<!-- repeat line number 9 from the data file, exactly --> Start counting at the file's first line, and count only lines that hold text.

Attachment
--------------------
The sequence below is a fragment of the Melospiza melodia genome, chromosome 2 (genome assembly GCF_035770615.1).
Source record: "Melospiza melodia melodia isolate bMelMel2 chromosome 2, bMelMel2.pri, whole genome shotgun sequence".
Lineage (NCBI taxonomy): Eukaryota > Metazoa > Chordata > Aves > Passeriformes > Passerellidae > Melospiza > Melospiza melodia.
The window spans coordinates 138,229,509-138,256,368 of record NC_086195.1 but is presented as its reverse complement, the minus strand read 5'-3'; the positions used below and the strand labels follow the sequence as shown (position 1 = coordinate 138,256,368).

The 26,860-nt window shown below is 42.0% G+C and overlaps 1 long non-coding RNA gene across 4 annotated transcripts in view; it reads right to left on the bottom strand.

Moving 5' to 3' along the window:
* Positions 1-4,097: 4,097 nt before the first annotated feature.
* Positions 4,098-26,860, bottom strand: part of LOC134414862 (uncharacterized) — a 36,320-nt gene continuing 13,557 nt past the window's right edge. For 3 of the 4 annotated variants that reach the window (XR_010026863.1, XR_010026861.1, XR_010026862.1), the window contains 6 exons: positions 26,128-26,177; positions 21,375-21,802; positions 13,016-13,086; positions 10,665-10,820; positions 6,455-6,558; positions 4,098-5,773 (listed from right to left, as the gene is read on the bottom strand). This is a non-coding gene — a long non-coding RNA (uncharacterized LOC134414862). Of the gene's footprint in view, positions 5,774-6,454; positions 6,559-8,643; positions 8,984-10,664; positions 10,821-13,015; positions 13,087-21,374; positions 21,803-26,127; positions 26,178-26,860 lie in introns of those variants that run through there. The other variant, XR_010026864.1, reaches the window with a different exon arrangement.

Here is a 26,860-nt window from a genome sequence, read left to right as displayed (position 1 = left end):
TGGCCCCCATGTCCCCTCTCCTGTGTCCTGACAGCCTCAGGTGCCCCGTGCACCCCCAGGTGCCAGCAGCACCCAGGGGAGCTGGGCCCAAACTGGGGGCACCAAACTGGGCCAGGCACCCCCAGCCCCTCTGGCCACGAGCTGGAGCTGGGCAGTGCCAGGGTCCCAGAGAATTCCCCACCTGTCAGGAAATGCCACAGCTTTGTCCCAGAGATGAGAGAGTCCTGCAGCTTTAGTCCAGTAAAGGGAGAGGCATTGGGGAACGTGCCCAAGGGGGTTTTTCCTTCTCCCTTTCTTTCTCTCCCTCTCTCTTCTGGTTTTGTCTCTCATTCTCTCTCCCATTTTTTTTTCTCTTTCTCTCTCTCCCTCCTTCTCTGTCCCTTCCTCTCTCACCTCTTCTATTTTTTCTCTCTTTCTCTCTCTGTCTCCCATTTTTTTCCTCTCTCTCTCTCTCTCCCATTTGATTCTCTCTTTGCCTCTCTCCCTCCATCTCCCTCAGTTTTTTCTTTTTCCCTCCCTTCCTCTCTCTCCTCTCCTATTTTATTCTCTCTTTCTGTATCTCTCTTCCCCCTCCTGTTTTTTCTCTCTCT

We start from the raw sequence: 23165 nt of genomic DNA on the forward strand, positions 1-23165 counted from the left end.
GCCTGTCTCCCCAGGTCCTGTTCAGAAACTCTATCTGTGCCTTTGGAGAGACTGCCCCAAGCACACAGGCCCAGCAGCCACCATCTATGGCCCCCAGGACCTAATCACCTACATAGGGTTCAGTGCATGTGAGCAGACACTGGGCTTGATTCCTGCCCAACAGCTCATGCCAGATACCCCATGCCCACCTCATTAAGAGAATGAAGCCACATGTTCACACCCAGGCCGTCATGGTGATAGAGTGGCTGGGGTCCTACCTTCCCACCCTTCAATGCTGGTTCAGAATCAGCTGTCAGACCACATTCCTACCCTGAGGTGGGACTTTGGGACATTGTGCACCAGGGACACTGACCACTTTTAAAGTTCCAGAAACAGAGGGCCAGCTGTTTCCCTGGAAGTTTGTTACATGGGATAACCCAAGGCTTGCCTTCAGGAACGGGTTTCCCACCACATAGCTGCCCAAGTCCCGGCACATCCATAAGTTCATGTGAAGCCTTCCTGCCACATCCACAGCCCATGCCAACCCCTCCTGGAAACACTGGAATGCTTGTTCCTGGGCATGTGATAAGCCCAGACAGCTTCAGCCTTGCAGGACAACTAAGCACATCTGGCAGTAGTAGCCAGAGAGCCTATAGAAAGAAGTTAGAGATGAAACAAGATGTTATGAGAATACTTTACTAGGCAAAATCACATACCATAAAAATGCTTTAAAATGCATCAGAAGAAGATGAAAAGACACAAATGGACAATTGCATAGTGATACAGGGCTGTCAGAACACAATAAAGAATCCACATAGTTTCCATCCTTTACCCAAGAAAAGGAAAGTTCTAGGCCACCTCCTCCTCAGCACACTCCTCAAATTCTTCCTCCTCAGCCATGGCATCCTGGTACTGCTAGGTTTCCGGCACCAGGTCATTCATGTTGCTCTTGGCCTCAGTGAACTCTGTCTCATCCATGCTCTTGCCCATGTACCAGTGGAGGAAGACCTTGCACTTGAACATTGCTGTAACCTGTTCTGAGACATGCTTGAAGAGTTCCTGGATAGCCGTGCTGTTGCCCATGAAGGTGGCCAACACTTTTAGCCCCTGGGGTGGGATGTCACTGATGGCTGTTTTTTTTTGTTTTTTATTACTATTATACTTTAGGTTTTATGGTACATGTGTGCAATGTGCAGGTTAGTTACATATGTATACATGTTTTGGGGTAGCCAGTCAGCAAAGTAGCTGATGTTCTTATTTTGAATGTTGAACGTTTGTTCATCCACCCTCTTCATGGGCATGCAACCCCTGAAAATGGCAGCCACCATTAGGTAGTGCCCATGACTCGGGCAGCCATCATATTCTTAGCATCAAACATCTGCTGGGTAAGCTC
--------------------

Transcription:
Here is a 26,860-nt window from a genome sequence, read left to right as displayed (position 1 = left end):